This year has been the most troublesome year for the UPA Government owing to massive charges of corruption, bad governance, a reluctance to bring in a strong anti-corruption Act, unwillingness to act against money launderers having fat Swiss bank accounts and other equally serious issues. This month we have also seen Dr. Manmohan Singh’s image as the man in charge suffer a severe beating, with allies preventing his master plan (FDI in retail) from being implemented. In contrast, the BJP did seem to be doing comparatively better in terms of public opinion and perception because of its clear support for Team Anna in the whole Lokpal debate. The BJP had started looking like a party who had begun to think for the nation first. For the first time in years, the BJP was looking almost as strong and positive as it was in the Vajpayee era. However, the last 10-12 days have completely reversed my slowly growing belief in the BJP’s agenda. The party has behaved in the most immature, opportunistic and selfish manner especially in the last two weeks. These are harsh words, but I do believe that they are extremely congruous in the case I am making here. A couple of days before the ongoing winter session of Parliament began, the ‘NDA’ met at New Delhi  and decided to ‘boycott’ the Home Minister, P Chidambaram in Parliament as they thought that there was a serious doubt about his integrity due to his allege involvement in the 2G scam. One would say, “Hmm, they do have a point. How can a person whose integrity is being questioned continue as the country’s Home Minister?” – Point taken.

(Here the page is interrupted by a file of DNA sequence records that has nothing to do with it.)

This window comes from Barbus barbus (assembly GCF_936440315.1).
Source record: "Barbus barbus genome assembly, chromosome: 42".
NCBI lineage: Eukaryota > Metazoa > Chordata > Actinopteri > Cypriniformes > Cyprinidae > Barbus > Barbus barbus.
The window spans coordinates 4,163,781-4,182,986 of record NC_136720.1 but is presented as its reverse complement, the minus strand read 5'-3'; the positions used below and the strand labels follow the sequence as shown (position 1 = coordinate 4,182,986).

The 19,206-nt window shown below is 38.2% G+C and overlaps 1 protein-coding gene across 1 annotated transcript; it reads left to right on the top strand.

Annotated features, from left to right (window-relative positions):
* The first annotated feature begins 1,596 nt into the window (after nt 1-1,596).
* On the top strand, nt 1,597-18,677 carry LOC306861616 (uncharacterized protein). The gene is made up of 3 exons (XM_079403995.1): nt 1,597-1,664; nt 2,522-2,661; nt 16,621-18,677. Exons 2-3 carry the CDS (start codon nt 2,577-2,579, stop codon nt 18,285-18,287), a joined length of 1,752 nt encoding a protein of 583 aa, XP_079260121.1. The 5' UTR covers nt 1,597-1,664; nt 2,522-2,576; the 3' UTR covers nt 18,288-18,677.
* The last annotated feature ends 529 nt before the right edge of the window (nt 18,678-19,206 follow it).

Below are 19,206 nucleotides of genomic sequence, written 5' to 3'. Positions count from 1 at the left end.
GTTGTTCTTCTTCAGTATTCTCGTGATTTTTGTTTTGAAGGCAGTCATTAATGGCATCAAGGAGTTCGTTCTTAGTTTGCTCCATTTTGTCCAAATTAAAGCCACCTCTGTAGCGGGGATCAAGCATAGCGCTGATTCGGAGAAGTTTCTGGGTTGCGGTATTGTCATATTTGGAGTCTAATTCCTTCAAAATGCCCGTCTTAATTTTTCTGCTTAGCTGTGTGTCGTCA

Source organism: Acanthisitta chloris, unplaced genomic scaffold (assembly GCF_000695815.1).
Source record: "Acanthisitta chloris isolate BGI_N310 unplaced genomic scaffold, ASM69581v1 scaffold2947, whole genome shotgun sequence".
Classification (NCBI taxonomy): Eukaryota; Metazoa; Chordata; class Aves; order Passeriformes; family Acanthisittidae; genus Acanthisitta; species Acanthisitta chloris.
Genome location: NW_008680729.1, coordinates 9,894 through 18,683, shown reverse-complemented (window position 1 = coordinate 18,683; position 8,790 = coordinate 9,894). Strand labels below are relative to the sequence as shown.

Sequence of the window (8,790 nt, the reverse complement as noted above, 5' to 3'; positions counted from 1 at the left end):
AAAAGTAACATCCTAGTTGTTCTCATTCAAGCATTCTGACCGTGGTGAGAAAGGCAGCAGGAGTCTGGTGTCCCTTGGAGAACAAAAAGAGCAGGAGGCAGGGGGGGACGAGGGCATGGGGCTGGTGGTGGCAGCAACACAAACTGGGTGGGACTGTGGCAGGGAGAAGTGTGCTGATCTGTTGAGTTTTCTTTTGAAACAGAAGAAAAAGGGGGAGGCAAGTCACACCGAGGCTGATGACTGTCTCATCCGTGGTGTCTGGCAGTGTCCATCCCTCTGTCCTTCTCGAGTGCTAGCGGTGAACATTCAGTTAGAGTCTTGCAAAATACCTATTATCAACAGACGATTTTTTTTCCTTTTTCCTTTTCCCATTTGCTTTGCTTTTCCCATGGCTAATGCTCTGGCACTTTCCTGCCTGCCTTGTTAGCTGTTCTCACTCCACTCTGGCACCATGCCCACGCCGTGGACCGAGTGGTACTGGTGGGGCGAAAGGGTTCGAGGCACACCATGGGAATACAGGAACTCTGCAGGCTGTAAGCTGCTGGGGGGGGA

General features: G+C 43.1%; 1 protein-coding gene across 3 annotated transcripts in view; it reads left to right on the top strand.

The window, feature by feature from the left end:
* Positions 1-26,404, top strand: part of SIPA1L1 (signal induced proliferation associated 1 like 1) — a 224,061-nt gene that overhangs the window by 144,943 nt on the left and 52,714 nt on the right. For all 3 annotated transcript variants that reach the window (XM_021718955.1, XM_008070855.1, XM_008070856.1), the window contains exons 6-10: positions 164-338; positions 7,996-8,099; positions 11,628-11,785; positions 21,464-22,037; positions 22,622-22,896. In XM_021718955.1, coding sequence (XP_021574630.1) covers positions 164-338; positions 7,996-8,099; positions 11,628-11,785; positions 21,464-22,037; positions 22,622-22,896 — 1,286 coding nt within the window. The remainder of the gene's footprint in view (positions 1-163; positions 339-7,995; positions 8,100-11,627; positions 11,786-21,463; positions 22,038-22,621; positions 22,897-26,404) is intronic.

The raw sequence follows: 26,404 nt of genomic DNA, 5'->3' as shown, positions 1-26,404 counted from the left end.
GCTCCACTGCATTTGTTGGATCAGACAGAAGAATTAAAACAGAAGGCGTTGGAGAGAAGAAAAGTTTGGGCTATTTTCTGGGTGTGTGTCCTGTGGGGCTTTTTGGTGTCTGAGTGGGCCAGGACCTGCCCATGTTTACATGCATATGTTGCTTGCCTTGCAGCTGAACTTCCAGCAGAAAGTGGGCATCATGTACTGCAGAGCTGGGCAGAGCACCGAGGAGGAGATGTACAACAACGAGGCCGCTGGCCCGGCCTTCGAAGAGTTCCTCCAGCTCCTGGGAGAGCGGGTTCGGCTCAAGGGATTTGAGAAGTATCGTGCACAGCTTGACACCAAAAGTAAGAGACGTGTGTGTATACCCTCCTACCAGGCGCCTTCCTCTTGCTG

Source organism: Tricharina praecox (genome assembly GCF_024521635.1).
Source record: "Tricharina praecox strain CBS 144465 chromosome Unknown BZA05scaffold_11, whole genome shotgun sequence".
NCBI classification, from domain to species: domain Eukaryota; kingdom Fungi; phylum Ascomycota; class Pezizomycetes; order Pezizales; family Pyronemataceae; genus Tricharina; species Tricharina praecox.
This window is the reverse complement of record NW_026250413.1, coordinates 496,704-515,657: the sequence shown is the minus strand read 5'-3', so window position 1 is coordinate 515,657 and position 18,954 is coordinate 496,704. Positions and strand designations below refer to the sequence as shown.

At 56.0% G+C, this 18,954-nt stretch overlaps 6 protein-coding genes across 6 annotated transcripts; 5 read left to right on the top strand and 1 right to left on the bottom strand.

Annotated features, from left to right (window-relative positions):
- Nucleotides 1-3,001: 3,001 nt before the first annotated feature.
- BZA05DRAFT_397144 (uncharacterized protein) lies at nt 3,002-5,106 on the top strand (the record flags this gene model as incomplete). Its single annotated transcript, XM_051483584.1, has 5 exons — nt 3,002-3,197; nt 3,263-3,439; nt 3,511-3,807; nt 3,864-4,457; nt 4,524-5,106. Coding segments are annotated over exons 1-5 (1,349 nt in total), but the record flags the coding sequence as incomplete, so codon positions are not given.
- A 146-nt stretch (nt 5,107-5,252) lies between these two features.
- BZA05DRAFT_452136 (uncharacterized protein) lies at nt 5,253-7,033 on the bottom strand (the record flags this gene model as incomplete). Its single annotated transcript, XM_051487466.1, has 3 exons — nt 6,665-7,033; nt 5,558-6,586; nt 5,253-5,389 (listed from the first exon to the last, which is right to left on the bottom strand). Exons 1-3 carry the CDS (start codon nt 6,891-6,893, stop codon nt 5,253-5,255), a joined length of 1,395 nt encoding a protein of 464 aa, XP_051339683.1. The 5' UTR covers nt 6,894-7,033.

The House did not function on Day 1. In a matter of 2 days, however, a confused BJP’s stand on why they were not allowing the Parliament to transact business changed to “because we want a discussion on corruption and price rise.” One would say, “Yes, they are urgent matters, too.” Then, the Government announced the policy allowing FDI in retail up to 51%. Suddenly, the BJP seemed to have forgotten corruption, price rise and P Chidambaram, and joined the Communists demanding a rollback of the policy first and then a Parliament discussion and vote on the same. Now if the Opposition is asked why they are stalling business in the House, the prompt reply is, “in protest of the FDI in retail policy.”

 

For the moment, let us forget about the validity (or invalidity) of the opposition to FDI. Is this not a clear case of opportunism and evidence of an urge to stop Parliament at any cost, and for any excuse they might find for it? Much as the Parliament can be a platform to convey opposition to certain decisions of the Government, it cannot be a forum for protest which disallows any business to take place for almost a fortnight, especially when extremely important Bills are to be tabled and passed in this short winter session. The most ironic fact in this issue is that the NDA Government had in 2003 favoured FDI in retail, but is now opposing it for various odd reasons. Also, I think that such a policy decision of the Government cannot be questioned by the Opposition in Parliament as it would mean the encroachment of the Executive’s jurisdiction by the Legislature.

 

Whether FDI in the retail sector is beneficial or not, is a question that has been answered by numerous more qualified economists. The entire world, except a few nations (mostly Communist), have allowed FDI in retail. Not just because they knew they didn’t have the money themselves, but also because in the increasingly globalized world, a certain standard of living is desired by people of all developing nations, and the FDI promised that to consumers, farmers and also small-time-job seekers. So, I do believe very strongly that this policy of the Government (if allowed to be implemented) would be a game changer for Indian shopping and agriculture.

 

 

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